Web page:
Working out a plan for this month has been an exercise in patience. My work has shifted, somewhat, to looking at radio in the context of the indigenous movement -- or rather, radio in the context of several dialectically related trends: intensification of neoliberal policies and projects (mining, other mega-projects), indigenous resistance, and government repression. So, I am going to be focusing in part on radio projects in zones of conflict -- of which there are many. In part the subject has chosen me. I had already visited the radio station in Santa Eulalia, Huehuetenango and developed a close friendship with its director, Lorenzo, before the situation in Barillas erupted last year. In my last visit between the end of 2012 and the beginning of this year, I was able to visit Barillas briefly and at least get some preliminary introductions to community leaders there, and also had the privilege of talking with one of the station's founders, Daniel Pedro, who a few short months later was assassinated because of his involvement in the resistance movement in Barillas.
I had also been to one of the mining communities, where there had been a radio station that had played an important role in allowing the resistance movement to have a voice. The station is no longer active for a complex of reasons -- some equipment failures, the suicide of the principal announcer, but most significantly, the desire of the director of the host organization (the radio station was housed in the headquarters of a community development organization) to control the station. A human rights attorney who works with the resistance movement and some other friends there and I had started to talk about restarting the radio station, but the attorney, who has become a good friend, has been working with a group of women who are very key players in the resistance movement (although not always acknowledged as such by the male leaders) and we hatched the idea, over emails and Facebook chats, of working with the women and helping them start a radio station of their own.
However, because of the conflictual situation in the area (San Miguel Ixtahuacán) it has been hard to plan when we would go up there. I haven't met the women directly, and while my role is only accompaniment, we will need to have a fair amount of time to talk, so that they can understand what having a radio station entails, and then hopefully we (mostly me) can put together some fundraising ideas (so, readers of this blog, expect to get some kind of crowd-sourcing solicitation from me in the near future, just saying..) and plans. I also wanted to nominate one of the most outspoken women for an annual award by the Guatemalan Human Rights Commission, which means helping her write up her narrative for the application. So I would need a few days there at least.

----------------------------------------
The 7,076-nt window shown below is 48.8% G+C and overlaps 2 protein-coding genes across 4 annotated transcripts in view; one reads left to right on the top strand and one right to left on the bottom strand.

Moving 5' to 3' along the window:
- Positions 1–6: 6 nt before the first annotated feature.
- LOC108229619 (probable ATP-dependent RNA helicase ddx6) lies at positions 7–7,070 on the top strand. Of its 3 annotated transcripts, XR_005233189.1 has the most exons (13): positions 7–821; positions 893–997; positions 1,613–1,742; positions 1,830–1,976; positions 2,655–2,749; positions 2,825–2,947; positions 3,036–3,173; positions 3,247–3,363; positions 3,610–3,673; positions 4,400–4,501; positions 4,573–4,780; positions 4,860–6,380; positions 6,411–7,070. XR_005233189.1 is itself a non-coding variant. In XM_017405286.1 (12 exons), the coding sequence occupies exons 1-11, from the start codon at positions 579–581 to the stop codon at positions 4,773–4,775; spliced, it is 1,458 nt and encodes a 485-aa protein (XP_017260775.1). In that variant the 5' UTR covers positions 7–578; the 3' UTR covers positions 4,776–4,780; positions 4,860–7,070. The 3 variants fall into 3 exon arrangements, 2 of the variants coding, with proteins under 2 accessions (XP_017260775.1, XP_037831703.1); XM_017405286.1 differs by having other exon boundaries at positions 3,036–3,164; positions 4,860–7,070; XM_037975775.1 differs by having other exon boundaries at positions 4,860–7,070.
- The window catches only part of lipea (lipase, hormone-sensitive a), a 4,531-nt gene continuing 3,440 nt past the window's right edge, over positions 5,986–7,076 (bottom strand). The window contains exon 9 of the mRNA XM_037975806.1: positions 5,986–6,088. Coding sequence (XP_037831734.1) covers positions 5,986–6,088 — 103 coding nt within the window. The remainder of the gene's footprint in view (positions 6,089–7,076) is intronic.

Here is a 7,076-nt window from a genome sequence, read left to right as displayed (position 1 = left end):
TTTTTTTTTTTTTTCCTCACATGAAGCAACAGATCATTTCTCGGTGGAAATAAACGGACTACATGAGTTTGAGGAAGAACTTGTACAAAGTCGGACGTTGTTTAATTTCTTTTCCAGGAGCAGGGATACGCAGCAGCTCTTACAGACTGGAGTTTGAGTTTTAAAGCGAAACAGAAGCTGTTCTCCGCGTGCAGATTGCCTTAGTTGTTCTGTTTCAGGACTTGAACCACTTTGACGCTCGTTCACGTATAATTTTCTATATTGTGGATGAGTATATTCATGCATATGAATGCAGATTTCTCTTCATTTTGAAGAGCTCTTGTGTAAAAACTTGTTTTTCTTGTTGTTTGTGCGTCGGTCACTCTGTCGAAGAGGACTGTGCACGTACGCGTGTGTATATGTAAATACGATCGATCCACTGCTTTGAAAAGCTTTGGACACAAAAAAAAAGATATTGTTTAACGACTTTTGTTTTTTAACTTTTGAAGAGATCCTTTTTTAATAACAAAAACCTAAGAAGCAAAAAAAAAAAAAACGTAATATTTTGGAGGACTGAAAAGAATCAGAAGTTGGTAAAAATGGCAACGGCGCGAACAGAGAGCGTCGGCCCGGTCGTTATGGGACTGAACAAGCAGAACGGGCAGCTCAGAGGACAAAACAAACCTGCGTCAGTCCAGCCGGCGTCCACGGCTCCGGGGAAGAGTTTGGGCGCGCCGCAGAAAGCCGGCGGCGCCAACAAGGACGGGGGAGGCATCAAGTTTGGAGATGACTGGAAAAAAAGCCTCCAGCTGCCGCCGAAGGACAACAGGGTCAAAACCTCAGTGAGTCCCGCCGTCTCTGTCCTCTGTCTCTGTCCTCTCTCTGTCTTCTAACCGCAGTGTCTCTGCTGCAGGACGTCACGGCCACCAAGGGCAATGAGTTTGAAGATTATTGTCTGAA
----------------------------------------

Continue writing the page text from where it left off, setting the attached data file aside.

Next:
However, about 10 days ago -- actually, two weeks ago as of tomorrow -- residents of one of the communities have blockaded the highways leading to the mine, because the mine had failed to implement some health and safety measures (I think that's the best translation of "medidas cautelares") that had been agreed to, and the municipal mayor was siding with the company. So, it wasn't clear that it would be possible to travel if the blockade were still in place. However, then my attorney friend told me there was a demonstration planned for Sunday the 14th, so we would go up for that and stay a few days. That was good, because it gave me at least one starting point around which I could arrange the rest of my schedule. By the time I got to Guatemala City Tuesday night, however, the demonstration had been postponed until the 28th. But before I had time to rearrange things, it seems that it is necessary for the attorney to go up there on Monday through Thursday, so we are back on. Now just to figure out what to do from Saturday afternoon when the conference ends and Monday morning -- the temptation is to cram something else in, like a visit to a radio station, or a trip to Quiché to see friends. My attorney friend suggested that I just hang out in Antigua and relax -- not a likely scenario. I could spend the day sitting in cafés and the hotel writing, or I could see if someone wants to climb a volcano. Another idea is to visit a new friend who lives in another of Lake Atitlán's communities, where there is also a volcano to climb. Stay tuned.